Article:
The village of Aberchirder, or as it's more often known locally, Foggieloan, lies just to the north-west of the line of the A97 about half way between Huntly and Banff. Travellers on the main road see the edge of the village, but a slight detour is required to really get a feel for the grid pattern of streets that form this planned settlement.
Today's village dates back to 1764. The local laird, Alexander Gordon of Auchintoul decided to establish a new village here to increase his rents from part of his estate which, as moorland reaching a height of 500ft, had until then generated little income. He advertised widely for people with skills and motivation to come to Banffshire, promising ample provision of building stone and ready availability of good water.
The village itself was established around the central axis of Main Street. Back Street (now North Street) and Long Lane (now Southview Terrace) ran parallel to it, and the overall pattern ended up as a grid around a central square placed half way along Main Street. The original village comprised mainly single storey stone-built thatched cottages with long gardens intended to provide the residents with much of their food.
Many of the houses were improved during the century that followed, often being rebuilt as two storey dwellings, and in 1805 the Huntly to Banff turnpike road was built passing the southern edge of the village. Today the A97 follows the line of the original turnpike road, and the original village has grown out to meet it, incorporating the main road as South Street.
The name of Aberchirder is a contentious issue. The only settlement within the area covered by the 1764 village was a croft, now on the site occupied by the Fife Arms Hotel overlooking The Square. This was called Foggieloan, a name apparently deriving from the Gaelic for "peaty meadow" and an apt description of the land on which the village was built. When first established, Aberchirder was known as Foggieloan, or just as Foggie, and both remain in common use in the village itself.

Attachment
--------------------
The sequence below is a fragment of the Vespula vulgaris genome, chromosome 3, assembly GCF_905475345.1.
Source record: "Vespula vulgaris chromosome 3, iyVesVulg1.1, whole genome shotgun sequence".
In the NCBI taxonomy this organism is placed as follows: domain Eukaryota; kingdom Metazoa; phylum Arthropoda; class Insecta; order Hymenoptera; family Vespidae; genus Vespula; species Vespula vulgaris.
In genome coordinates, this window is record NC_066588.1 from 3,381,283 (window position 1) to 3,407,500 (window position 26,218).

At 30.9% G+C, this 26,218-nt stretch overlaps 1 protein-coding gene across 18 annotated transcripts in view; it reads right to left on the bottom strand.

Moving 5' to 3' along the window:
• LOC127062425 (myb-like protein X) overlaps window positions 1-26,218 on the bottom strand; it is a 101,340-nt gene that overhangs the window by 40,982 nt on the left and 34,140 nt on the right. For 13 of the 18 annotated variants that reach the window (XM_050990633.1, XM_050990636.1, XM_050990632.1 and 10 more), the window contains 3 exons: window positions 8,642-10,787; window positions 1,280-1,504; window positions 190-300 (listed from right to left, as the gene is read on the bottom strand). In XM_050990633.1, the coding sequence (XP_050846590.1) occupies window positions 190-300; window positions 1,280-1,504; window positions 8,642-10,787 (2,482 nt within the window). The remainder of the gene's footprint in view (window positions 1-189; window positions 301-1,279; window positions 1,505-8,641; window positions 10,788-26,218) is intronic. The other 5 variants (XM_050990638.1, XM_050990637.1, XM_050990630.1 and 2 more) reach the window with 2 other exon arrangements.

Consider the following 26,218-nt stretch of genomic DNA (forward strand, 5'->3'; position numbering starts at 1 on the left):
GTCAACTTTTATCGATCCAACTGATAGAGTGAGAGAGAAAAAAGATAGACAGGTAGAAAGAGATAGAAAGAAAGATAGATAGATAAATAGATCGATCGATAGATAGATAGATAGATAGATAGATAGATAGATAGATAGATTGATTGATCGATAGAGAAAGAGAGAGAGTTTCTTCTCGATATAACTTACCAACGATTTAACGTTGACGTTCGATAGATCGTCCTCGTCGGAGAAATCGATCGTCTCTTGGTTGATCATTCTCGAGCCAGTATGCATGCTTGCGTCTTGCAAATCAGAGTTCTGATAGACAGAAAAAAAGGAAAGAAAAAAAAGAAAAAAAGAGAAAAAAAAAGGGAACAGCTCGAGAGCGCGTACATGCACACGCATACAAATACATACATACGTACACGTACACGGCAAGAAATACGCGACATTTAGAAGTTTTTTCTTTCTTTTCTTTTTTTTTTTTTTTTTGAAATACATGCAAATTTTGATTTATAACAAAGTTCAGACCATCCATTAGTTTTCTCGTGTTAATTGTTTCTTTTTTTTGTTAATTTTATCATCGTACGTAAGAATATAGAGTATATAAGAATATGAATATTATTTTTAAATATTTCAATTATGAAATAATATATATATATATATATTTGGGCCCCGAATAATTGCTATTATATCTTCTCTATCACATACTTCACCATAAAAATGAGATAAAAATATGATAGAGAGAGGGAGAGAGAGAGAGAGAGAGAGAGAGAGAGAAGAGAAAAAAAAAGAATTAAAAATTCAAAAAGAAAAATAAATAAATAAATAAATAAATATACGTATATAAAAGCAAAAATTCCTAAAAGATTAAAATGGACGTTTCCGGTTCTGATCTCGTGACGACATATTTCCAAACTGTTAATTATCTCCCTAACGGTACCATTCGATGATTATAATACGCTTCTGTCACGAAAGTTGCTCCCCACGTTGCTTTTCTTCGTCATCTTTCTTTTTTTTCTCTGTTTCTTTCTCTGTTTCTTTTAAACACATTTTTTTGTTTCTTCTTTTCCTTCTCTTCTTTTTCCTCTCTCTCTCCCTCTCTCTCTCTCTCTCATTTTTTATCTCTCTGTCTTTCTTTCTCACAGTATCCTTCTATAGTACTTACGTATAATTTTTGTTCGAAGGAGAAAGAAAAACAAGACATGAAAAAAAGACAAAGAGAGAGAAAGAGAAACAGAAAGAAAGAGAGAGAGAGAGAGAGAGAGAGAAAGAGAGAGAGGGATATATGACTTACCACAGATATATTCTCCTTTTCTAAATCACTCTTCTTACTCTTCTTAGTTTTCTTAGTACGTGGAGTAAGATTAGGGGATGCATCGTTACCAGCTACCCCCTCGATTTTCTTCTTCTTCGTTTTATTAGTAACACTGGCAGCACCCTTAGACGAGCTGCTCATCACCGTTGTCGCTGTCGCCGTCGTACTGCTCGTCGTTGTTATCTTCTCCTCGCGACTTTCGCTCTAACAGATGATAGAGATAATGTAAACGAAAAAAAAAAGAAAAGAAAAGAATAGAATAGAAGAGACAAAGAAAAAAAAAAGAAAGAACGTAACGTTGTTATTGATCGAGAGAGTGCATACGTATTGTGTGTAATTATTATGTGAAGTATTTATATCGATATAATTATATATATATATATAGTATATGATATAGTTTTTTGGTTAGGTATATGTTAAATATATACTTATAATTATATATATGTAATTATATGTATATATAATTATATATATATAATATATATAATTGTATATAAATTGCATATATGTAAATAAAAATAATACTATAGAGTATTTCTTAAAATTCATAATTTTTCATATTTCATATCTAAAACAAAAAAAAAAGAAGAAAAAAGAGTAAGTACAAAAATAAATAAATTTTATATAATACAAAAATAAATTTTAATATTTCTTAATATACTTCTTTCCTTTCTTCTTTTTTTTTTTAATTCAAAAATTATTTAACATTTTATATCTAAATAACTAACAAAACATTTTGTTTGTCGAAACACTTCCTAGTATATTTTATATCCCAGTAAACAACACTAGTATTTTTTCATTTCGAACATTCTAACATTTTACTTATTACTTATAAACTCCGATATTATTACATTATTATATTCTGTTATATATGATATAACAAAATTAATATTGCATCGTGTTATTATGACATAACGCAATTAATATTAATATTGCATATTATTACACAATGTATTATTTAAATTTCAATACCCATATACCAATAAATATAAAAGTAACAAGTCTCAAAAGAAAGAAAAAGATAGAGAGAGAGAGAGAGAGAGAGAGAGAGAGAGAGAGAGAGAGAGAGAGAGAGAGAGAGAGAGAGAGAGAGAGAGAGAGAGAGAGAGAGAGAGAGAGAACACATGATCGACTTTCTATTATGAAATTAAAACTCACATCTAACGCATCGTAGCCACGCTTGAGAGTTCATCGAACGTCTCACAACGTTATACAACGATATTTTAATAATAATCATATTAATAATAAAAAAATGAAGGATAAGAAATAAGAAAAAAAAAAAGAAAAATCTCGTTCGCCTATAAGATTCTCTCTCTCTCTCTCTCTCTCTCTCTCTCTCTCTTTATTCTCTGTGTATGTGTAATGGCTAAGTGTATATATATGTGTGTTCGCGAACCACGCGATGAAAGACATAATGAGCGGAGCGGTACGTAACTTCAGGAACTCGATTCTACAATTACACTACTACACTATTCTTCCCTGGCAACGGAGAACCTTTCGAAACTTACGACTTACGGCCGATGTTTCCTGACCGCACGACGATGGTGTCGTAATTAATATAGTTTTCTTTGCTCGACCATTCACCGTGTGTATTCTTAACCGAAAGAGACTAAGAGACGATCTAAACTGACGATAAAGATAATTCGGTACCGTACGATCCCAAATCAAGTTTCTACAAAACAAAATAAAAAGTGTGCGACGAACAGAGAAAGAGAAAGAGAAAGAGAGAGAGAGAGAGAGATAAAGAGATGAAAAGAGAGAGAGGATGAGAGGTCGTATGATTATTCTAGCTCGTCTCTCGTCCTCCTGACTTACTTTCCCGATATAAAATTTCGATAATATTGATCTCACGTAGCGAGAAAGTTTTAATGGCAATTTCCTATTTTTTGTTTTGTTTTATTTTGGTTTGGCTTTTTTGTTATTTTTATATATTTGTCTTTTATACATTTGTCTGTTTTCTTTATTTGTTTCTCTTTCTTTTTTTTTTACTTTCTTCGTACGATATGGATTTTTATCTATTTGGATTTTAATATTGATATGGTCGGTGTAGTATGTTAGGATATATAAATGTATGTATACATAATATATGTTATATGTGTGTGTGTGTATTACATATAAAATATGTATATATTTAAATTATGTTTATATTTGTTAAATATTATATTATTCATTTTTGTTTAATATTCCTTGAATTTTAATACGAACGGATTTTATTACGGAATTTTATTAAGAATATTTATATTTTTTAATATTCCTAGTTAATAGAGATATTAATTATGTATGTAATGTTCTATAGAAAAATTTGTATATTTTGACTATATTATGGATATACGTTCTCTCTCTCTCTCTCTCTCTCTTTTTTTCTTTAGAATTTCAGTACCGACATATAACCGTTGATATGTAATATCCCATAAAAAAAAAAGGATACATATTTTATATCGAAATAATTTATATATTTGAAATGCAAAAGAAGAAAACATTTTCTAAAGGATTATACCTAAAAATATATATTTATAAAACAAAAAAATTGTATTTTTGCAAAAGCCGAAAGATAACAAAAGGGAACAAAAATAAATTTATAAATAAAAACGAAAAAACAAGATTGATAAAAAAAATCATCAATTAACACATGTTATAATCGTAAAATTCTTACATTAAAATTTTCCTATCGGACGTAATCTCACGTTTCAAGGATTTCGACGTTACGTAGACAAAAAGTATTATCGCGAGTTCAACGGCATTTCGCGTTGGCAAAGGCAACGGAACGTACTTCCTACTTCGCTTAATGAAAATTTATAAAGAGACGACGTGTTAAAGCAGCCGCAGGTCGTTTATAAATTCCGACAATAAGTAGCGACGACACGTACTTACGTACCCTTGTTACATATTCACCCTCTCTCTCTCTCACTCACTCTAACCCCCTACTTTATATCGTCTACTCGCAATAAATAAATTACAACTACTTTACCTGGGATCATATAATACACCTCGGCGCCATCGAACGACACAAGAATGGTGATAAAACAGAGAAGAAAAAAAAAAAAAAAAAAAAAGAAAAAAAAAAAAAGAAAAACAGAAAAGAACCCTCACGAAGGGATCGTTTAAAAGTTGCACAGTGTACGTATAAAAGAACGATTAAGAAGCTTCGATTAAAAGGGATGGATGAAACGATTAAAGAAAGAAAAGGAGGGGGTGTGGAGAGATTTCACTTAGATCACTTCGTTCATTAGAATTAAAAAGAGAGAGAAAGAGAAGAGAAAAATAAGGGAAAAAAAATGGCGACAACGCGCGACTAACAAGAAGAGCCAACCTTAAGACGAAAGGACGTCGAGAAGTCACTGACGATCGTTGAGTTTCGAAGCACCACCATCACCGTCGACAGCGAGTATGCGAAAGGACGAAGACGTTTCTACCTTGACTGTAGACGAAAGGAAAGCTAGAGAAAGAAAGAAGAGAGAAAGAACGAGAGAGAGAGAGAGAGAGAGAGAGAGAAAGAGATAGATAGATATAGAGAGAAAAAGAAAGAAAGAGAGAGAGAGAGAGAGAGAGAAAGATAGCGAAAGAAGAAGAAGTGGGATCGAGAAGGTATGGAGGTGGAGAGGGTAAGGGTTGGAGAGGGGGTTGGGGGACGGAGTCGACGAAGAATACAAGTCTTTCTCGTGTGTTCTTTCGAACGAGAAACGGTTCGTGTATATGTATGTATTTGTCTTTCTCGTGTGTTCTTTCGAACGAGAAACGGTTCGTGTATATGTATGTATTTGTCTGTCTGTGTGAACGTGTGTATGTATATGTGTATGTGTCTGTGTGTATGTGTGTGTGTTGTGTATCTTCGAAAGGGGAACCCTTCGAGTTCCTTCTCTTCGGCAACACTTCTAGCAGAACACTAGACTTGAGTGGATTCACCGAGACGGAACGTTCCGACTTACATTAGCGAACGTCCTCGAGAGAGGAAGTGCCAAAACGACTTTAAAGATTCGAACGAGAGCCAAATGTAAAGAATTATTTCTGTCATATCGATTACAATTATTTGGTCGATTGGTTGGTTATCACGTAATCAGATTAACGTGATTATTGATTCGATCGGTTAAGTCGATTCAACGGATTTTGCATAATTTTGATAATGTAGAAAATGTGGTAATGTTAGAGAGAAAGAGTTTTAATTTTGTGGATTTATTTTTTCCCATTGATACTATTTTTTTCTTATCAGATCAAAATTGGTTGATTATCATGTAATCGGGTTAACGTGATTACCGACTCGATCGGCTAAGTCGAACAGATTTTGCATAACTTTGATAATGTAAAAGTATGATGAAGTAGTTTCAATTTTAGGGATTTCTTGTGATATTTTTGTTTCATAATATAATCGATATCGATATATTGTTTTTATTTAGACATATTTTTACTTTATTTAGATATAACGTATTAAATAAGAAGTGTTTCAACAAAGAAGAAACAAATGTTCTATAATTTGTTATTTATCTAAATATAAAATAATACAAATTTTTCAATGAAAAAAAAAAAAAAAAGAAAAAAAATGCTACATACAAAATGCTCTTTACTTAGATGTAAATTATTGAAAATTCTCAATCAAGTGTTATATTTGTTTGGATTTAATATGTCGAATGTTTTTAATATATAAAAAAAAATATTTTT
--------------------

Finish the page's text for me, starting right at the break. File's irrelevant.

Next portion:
The change of name to Aberchirder was imposed by the laird in 1823. The name derived from the old settlement and church of Aberchirder which grew up, as the name implies, at the mouth of the Chirder Burn where it flowed into the River Deveron some two miles south-west of Foggieloan. Over the centuries the Chirder Burn was renamed as the Crombie Burn after the Thanes of Aberchirder whose family name was Crombie, and the settlement of Aberchirder fell out of use. But the name continued to carry a sense of history associated with of the medieval Thanes of Aberchirder, who had lived at Crombie Castle on the banks of the Crombie Burn. The last Thane of Aberchirder, John Crombie, died in 1390.
Perhaps in 1823 the laird simply felt that a name with some historic resonance was more likely to help his village (and his rents) grow than sticking with "Foggieloan": despite the oddity of having an upland village carrying a name which implies it stands at the mouth of a river.
To add to the confusion, the name of the parish of which Aberchirder forms a part is Marnoch, which comes from the tiny settlement which now stands close to the original Aberchirder. In 1840 Aberchirder led the way in what became, three years later, the Scotland-wide Disruption of the Church of Scotland. The laird sought to impose a new minister on the parish who was not to many of the congregation's liking. They responded by leaving the Church of Scotland en masse and building a Free Church in Aberchirder itself. Some of the old schisms have since been healed and Marnorch New Church, as it is now known, is today the Church of Scotland parish church.